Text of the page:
‘It’s nearly rental utopia’: How a hybrid working future is changing the rental market

Lettings agency says workers are increasingly seeking part-time accommodation

Dublin scored highly on remote working infrastructure but fell down on accommodation costs in a new survey. Photograph: iStock

Dublin scored highly on remote working infrastructure but fell down on accommodation costs in a new survey. Photograph: iStock

 

People who are hoping to split their working week between home and office in the future are increasingly seeking to rent digs in Dublin and other major cities for two or three days a week, according to a lettings agency.

The agency, Get Digs, began three years ago to link homeowners and part-time tenants, usually students, but workers, too, seeking Monday to Friday accommodation.

The business contracted heavily following the outbreak of Covid-19 here early last year, but is now getting back to life with the approach of a new college year and lighter Covid restrictions.

Homeowners can earn up to €14,000 a year tax-free from letting a room, but the agency believes more owners may be interested in such arrangements if they had tenants for just two or three days a week.

A lot of companies aren’t back in the office yet but there are inklings that they will be soon and time in the office will change. At this stage a lot of [employees] are putting out feelers,” said the agency’s founder, Tony Campbell.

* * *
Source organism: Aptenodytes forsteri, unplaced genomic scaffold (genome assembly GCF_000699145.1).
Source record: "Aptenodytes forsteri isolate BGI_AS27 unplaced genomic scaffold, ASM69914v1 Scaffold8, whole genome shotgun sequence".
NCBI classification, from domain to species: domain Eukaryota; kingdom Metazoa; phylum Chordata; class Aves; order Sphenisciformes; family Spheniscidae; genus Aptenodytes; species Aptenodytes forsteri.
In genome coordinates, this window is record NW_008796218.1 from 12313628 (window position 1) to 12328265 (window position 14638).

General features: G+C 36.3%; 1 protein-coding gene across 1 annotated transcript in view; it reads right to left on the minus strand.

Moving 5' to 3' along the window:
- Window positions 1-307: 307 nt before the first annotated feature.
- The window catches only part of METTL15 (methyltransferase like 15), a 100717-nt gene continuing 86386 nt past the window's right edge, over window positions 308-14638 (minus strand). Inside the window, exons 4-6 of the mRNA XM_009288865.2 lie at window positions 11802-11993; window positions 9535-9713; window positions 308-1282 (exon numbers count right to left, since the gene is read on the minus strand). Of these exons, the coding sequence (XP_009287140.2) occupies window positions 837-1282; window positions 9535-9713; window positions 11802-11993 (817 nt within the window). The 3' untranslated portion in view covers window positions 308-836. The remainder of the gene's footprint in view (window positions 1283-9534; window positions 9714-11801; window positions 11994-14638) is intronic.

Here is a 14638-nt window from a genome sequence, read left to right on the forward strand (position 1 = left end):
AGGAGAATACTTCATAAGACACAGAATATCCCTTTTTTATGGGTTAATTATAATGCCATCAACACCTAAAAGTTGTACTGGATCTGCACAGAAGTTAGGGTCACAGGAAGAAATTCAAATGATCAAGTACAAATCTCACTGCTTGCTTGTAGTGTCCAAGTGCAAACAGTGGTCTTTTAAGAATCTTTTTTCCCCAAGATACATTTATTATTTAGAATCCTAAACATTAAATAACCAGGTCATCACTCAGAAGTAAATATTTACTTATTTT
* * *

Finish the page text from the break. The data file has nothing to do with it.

Prior to Covid-19, many commuters were travelling “crazy distances” by car or train every working day from Limerick, Kilkenny or elsewhere to Dublin, he told The Irish Times, so hybrid working may suit many of these workers.

The experience at Get Digs – whose online blog notes “hybrid working means hybrid renting” – is perhaps of scant surprise to a business world preparing to grapple with what working life might look like post-pandemic.

Last week, a survey of 75 global cities by the online housing platform Nestpick placed Dublin 32nd when it came to the ability to work remotely. The capital scored highly on remote working infrastructure but fell down on accommodation costs.

With thousands of employees in Ireland and elsewhere waiting to see where the ball lands post-pandemic, some of the world’s biggest corporate brands have already signalled their position.

Apple and Amazon attracted resistance from employees who they said would have to come back to the office – for three days a week in each instance.

Emerging pattern

A pattern appears to be emerging. Professional services firm KPMG has said it expects its 3,400 Irish staff to come to work in their offices for two to three days a week, while Deloitte and Grant Thornton have also said they intend to execute a hybrid working model. PwC told its 3,100 staff here they must work in their offices or client sites for two to three days a week.

Privy to the needs of long-distance commuters, however small a proportion of the overall office workforce in Ireland such workers are, Get Digs is something of a bellwether for what employees are expecting.

Mr Campbell’s business links the bespoke demands of workers (although students accounted for 85 per cent of their business pre-pandemic) to the potential income opportunities for homeowners.

“We also think that the homeowners will row in behind [the specific accommodation requests in question] because they want the free time at the weekends in particular,” he said. “It’s nearly rental utopia.”

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